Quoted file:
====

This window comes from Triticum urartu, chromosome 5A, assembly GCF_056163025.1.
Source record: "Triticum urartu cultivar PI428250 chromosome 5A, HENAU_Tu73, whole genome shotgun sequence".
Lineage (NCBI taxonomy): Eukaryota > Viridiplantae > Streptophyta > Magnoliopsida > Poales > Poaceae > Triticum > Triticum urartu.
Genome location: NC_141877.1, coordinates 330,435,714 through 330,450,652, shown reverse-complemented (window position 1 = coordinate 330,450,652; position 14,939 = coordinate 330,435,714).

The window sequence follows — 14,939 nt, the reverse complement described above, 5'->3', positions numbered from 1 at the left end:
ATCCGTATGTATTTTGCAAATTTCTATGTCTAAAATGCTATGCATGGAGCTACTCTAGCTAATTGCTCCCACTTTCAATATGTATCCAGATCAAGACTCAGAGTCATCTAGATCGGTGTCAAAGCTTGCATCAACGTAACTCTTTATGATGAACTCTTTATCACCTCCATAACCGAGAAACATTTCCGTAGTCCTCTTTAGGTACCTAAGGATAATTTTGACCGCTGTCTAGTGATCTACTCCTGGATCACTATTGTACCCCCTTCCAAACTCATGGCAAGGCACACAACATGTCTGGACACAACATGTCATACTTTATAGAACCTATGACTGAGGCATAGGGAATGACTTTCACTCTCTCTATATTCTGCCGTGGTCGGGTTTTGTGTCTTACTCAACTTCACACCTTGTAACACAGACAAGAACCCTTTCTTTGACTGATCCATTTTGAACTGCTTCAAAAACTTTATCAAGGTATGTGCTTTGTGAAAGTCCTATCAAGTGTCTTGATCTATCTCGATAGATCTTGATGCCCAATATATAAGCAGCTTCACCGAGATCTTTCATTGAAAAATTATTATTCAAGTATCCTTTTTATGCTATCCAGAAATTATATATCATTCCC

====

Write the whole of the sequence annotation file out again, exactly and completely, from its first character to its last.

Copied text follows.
This window comes from Triticum urartu, chromosome 5A, assembly GCF_056163025.1.
Source record: "Triticum urartu cultivar PI428250 chromosome 5A, HENAU_Tu73, whole genome shotgun sequence".
Lineage (NCBI taxonomy): Eukaryota > Viridiplantae > Streptophyta > Magnoliopsida > Poales > Poaceae > Triticum > Triticum urartu.
Genome location: NC_141877.1, coordinates 330,435,714 through 330,450,652, shown reverse-complemented (window position 1 = coordinate 330,450,652; position 14,939 = coordinate 330,435,714).

The window sequence follows — 14,939 nt, the reverse complement described above, 5'->3', positions numbered from 1 at the left end:
ATCCGTATGTATTTTGCAAATTTCTATGTCTAAAATGCTATGCATGGAGCTACTCTAGCTAATTGCTCCCACTTTCAATATGTATCCAGATCAAGACTCAGAGTCATCTAGATCGGTGTCAAAGCTTGCATCAACGTAACTCTTTATGATGAACTCTTTATCACCTCCATAACCGAGAAACATTTCCGTAGTCCTCTTTAGGTACCTAAGGATAATTTTGACCGCTGTCTAGTGATCTACTCCTGGATCACTATTGTACCCCCTTCCAAACTCATGGCAAGGCACACAACATGTCTGGACACAACATGTCATACTTTATAGAACCTATGACTGAGGCATAGGGAATGACTTTCACTCTCTCTATATTCTGCCGTGGTCGGGTTTTGTGTCTTACTCAACTTCACACCTTGTAACACAGACAAGAACCCTTTCTTTGACTGATCCATTTTGAACTGCTTCAAAAACTTTATCAAGGTATGTGCTTTGTGAAAGTCCTATCAAGTGTCTTGATCTATCTCGATAGATCTTGATGCCCAATATATAAGCAGCTTCACCGAGATCTTTCATTGAAAAATTATTATTCAAGTATCCTTTTTATGCTATCCAGAAATTATATATCATTCCC